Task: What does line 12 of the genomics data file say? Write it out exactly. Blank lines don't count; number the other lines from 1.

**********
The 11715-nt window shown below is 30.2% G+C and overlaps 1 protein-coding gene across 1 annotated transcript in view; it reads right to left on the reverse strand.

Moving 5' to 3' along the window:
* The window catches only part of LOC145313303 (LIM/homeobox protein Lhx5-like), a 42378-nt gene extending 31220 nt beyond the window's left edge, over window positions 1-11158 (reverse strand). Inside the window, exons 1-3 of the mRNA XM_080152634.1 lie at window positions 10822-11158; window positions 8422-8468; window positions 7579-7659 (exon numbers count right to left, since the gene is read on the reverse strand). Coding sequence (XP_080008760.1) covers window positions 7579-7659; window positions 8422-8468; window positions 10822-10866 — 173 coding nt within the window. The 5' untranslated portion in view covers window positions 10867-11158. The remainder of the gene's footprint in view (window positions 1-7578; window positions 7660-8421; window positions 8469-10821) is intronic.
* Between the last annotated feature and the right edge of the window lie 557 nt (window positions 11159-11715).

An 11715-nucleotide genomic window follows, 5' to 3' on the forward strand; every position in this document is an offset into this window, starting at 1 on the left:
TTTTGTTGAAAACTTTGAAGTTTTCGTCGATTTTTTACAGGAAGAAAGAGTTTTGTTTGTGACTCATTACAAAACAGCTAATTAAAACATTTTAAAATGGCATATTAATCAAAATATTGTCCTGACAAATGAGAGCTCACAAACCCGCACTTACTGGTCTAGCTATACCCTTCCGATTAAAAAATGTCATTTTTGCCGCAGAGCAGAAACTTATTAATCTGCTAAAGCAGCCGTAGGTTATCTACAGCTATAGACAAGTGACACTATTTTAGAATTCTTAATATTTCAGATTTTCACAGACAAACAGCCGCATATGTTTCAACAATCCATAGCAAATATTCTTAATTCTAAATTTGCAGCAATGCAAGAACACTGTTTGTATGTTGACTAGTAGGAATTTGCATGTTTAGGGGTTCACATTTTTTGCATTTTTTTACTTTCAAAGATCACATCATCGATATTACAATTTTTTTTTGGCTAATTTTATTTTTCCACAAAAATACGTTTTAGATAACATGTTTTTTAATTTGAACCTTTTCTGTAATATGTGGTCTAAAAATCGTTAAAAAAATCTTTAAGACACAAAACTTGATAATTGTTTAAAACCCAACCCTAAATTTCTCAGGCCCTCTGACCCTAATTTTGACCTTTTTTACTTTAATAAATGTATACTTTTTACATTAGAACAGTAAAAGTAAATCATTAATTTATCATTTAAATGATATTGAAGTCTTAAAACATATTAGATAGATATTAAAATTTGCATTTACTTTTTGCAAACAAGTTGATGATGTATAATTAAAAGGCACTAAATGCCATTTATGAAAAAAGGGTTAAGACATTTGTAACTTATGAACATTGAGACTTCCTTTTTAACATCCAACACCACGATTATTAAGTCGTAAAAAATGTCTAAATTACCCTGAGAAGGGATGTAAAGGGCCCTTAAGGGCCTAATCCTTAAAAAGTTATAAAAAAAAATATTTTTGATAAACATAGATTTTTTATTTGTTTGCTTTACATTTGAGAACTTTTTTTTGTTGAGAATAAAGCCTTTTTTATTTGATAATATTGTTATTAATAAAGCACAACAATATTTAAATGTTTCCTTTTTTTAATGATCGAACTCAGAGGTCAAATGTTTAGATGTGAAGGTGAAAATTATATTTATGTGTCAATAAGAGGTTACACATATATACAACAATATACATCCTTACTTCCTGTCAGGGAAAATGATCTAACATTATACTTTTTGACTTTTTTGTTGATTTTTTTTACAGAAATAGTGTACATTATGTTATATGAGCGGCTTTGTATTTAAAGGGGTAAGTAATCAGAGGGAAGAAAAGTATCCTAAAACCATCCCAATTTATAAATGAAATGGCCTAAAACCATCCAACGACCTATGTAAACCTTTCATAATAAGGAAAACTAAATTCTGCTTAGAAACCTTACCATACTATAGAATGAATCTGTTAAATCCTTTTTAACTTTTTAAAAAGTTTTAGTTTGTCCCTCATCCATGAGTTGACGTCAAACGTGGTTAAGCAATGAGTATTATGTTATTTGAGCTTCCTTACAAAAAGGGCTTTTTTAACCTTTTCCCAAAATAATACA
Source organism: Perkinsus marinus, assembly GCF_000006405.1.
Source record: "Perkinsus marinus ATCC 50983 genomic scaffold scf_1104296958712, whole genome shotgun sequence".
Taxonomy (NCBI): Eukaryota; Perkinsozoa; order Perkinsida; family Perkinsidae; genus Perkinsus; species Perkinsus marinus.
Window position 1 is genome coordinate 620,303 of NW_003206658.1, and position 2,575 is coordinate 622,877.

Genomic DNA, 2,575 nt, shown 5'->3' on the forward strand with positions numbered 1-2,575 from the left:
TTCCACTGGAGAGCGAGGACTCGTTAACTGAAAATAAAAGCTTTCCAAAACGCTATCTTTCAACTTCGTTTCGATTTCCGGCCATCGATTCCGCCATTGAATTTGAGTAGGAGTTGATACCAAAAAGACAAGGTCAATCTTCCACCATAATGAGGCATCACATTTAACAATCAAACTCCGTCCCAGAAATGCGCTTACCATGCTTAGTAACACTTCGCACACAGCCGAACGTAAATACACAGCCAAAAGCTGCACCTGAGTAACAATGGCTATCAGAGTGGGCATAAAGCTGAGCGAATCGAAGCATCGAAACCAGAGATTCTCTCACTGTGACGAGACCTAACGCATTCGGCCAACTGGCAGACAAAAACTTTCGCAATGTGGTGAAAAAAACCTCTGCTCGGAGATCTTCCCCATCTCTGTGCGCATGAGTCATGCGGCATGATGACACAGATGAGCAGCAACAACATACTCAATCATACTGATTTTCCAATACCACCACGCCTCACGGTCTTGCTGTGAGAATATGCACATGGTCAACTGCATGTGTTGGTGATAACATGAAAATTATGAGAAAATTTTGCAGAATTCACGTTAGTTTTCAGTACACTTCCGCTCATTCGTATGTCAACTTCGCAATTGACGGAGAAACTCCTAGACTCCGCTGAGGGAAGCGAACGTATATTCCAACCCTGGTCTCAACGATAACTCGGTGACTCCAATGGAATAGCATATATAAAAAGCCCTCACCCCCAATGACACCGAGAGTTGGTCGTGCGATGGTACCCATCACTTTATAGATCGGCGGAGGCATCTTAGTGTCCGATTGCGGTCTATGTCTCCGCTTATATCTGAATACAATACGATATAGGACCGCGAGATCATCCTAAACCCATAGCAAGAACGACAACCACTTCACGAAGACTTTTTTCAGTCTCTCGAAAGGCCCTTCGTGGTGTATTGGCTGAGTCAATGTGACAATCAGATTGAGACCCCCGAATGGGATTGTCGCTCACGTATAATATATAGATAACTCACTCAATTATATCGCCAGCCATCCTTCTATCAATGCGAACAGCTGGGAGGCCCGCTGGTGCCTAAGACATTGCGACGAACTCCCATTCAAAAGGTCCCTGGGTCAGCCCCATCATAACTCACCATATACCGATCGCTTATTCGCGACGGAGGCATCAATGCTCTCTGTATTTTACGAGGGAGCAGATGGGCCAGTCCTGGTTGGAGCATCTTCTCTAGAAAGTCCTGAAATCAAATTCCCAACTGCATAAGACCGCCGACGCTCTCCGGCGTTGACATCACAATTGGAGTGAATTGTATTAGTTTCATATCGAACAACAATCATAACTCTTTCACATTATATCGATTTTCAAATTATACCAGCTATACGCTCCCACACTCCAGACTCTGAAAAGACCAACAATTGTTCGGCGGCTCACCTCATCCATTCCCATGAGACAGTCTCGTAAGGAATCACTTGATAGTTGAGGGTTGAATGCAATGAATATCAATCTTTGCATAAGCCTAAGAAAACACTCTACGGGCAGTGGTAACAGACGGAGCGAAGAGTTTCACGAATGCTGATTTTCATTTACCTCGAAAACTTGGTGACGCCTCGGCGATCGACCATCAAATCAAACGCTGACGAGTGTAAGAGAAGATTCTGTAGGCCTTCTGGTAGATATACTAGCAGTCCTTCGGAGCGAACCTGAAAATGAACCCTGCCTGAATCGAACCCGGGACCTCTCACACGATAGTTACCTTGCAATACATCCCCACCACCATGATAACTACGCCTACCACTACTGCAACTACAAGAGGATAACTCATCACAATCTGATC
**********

TTCCACTGGAGAGCGAGGACTCGTTAACTGAAAATAAAAGCTTTCCAAAACGCTATCTTTCAACTTCGTTTCGATTTCCGGCCATCGATTCCGCCATTGAATTTGAGTAGGAGTTGATACCAAAAAGACAAGGTCAATCTTCCACCATAATGAGGCATCACATTTAACAATCAAACTCCGTCCCAGAAATGCGCTTACCATGCTTAGTAACACTTCGCACACAGCCGAACGTAAATACACAGCCAAAAGCTGCACCTGAGTAACAATGGCTATCAGAGTGGGCATAAAGCTGAGCGAATCGAAGCATCGAAACCAGAGATTCTCTCACTGTGACGAGACCTAACGCATTCGGCCAACTGGCAGACAAAAACTTTCGCAATGTGGTGAAAAAAACCTCTGCTCGGAGATCTTCCCCATCTCTGTGCGCATGAGTCATGCGGCATGATGACACAGATGAGCAGCAACAACATACTCAATCATACTGATTTTCCAATACCACCACGCCTCACGGTCTTGCTGTGAGAATATGCACATGGTCAACTGCATGTGTTGGTGATAACATGAAAATTATGAGAAAATTTTGCAGAATTCACGTTAGTTTTCAGTACACTTCCGCTCATTCGTATGTCAACTTCGCAATTGACGGAGAAACTCCTAGACTCCGCTGAGGGAAGCGAACGTATATTCCAACCCTGGTCTCAACGATAACTCGGTGACTCCAATGGAATAGCATATATAAAAAGCCCTCACCCCCAATGACACCGAGAGTTGGTCGTGCGATGGTACCCATCACTTTATAGATCGGCGGAGGCATCTTAGTGTCCGATTGCGGTCTATGTCTCCGCTTATATCTGAATACAATACGATATAGGACCGCGAGATCATCCTAAACCCATAGCAAGAACGACAACCACTTCACGAAGACTTTTTTCAGTCTCTCGAAAGGCCCTTCGTGGTGTATTGGCTGAGTCAATGTGACAATCAGATTGAGACCCCCGAATGGGATTGTCGCTCACGTATAATATATAGATAACTCACTCAATTATATCGCCAGCCATCCTTCTATCAATGCGAACAGCTGGGAGGCCCGCTGGTGCCTAAGACATTGCGACGAACTCCCATTCAAAAGGTCCCTGGGTCAGCCCCATCATAACTCACCATATACCGATCGCTTATTCGCGACGGAGGCATCAATGCTCTCTGTATTTTACGAGGGAGCAGATGGGCCAGTCCTGGTTGGAGCATCTTCTCTAGAAAGTCCTGAAATCAAATTCCCAACTGCATAAGACCGCCGACGCTCTCCGGCGTTGACATCACAATTGGAGTGAATTGTATTAGTTTCATATCGAACAACAATCATAACTCTTTCACATTATATCGATTTTCAAATTATACCAGCTATACGCTCCCACACTCCAGACTCTGAAAAGACCAACAATTGTTCGGCGGCTCACCTCATCCATTCCCATGAGACAGTCTCGTAAGGAATCACTTGATAGTTGAGGGTTGAATGCAATGAATATCAATCTTTGCATAAGCCTAAGAAAACACTCTACGGGCAGTGGTAACAGACGGAGCGAAGAGTTTCACGAATGCTGATTTTCATTTACCTCGAAAACTTGGTGACGCCTCGGCGATCGACCATCAAATCAAACGCTGACGAGTGTAAGAGAAGATTCTGTAGGCCTTCTGGTAGATATACTAGCAGTCCTTCGGAGCGAACCTGAAAATGAACCCTGCCTGAATCGAACCCGGGACCTCTCACACGATAGTTACCTTGCAATACATCCCCACCACCATGATAACTACGCCTACCACTACTGCAACTACAAGAGGATAACTCATCACAATCTGATC